November 4, 2009
New maritime debt collection service
A new company, SeaDebt Management, has been established in London to provide debt collection services on a global basis. Backed by a group of City investors, SeaDebt is managed by a team of specialists under the direction of Paul Johnston, who was formerly with the International Transport Intermediaries Club (ITIC).
"In a global business such as shipping, securing payment for goods or services can often be difficult," says Johnson, "especially when the debtor has little in the way of assets or can't be pursued cost-effectively through normal litigation. In today's economic environment, when so many companies are struggling to stay in business, the problems associated with non-payment of debt inevitably increase."
In the first few weeks of operation, through personal contacts and a growing network of P&I club correspondents and lawyers around the world, SeaDebt has received inquiries from companies as far afield as India, Brazil and Turkey. It is already collecting debts for companies working in sectors that include bunker supply and tank container operations.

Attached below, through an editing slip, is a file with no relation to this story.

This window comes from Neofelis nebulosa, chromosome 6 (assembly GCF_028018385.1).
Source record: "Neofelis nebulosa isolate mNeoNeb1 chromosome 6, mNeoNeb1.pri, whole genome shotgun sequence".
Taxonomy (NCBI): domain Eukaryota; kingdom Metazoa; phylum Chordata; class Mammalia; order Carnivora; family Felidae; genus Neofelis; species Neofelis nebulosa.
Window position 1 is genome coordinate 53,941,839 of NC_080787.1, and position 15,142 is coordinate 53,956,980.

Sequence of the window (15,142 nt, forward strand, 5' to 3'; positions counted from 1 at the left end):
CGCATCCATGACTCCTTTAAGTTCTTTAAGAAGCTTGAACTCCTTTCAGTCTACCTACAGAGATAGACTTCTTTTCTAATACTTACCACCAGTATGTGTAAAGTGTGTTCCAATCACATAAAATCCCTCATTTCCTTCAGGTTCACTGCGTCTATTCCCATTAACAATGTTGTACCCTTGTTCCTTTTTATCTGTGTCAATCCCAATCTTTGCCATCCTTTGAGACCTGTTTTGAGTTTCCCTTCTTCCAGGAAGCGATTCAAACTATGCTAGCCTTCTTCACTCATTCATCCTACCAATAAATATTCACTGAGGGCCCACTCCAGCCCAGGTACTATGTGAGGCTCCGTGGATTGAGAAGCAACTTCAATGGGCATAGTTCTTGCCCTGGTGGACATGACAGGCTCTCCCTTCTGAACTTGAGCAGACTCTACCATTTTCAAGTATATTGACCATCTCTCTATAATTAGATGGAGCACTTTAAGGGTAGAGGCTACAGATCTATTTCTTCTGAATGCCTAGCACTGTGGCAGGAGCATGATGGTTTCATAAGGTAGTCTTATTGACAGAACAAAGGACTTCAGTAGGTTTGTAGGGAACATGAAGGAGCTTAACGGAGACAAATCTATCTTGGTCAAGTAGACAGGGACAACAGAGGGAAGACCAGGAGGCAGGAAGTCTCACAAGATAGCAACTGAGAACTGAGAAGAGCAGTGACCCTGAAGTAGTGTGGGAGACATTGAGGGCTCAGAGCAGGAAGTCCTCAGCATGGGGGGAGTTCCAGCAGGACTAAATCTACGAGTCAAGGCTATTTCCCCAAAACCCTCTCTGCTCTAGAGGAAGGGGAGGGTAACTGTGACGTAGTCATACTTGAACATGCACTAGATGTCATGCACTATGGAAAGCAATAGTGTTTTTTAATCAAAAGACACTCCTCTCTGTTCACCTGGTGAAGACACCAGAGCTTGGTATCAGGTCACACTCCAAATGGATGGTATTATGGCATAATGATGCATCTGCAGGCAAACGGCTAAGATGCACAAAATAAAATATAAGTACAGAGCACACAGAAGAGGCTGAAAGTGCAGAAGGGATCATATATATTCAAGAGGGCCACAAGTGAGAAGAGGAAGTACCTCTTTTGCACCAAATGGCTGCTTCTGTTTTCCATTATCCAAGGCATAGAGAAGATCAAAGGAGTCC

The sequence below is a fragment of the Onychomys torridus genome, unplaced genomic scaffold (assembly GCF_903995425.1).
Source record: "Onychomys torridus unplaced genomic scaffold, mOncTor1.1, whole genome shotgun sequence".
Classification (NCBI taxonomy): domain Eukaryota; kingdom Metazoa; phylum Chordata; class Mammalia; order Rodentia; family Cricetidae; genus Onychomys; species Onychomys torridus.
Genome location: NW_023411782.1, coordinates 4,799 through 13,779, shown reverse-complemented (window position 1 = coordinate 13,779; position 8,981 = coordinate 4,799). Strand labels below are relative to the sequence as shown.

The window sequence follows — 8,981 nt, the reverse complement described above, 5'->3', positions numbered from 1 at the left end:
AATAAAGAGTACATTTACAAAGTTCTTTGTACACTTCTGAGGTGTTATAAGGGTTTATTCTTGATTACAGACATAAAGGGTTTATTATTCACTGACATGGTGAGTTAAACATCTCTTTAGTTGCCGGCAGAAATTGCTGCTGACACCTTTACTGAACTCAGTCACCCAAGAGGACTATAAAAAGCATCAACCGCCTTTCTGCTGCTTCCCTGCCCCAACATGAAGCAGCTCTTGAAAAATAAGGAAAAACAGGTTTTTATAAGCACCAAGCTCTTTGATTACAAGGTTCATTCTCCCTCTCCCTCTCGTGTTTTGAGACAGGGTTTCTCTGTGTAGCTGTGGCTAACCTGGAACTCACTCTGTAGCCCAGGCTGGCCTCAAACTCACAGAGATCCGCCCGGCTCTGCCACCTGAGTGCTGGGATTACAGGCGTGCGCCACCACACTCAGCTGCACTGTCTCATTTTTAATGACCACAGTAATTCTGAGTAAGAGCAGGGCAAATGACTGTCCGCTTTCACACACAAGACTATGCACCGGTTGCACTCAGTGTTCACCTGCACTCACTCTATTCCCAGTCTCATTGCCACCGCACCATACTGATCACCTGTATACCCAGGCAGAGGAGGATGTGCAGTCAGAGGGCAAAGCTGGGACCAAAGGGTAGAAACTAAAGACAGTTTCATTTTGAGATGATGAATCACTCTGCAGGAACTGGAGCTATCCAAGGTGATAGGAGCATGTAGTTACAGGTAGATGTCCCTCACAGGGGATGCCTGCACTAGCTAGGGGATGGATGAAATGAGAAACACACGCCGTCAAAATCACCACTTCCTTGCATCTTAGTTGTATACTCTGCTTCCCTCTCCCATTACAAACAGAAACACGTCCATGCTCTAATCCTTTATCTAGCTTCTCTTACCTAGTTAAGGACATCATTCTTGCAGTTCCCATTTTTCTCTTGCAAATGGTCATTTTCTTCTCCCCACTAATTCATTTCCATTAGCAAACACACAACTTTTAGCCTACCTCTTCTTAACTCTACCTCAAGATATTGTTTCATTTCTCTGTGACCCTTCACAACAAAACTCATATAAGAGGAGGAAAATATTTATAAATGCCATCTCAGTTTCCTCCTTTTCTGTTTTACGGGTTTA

According to Johnston, the case of the tank container operator highlights the problems many people have in securing payment.
"This client hired out a tank container to a freight forwarder that has little in the way of assets. This is of course is quite typical. Many forwarders operate out of rented offices with just a handful of staff yet can be handling substantial sums of money.
"Even if the tank container can be recovered, the associated expenses may be high especially if there is a need for repositioning, cleaning and repair before it can be used again.
"In this particular case, we are optimistic about being able to recover the hire costs and of obtaining a contribution towards expenses."
Two other cases involve South American ship suppliers who are chasing owners for non-payment. Another involves an Indian bunker trader, which is owed around $142,000 for bunkers ordered by a charterer. In such instances, SeaDebt will sometimes seek to arrest vessels if the charterers/owners continue to ignore requests for payment.
The supply of bunkers is a particularly risky business and one that is likely to be a source of much new business, says Johnston:
"Many shipowners are experiencing major cashflow problems at the moment and as has been widely reported, some very well-known names are amongst them. It is hardly surprising that some bunker suppliers are demanding pre-payment before delivery. However, in a competitive business, this is not an option that is available to all and inevitably some bills will go unpaid until the owners concerned are faced with the reality of a ship arrest or whatever else it takes to secure payment."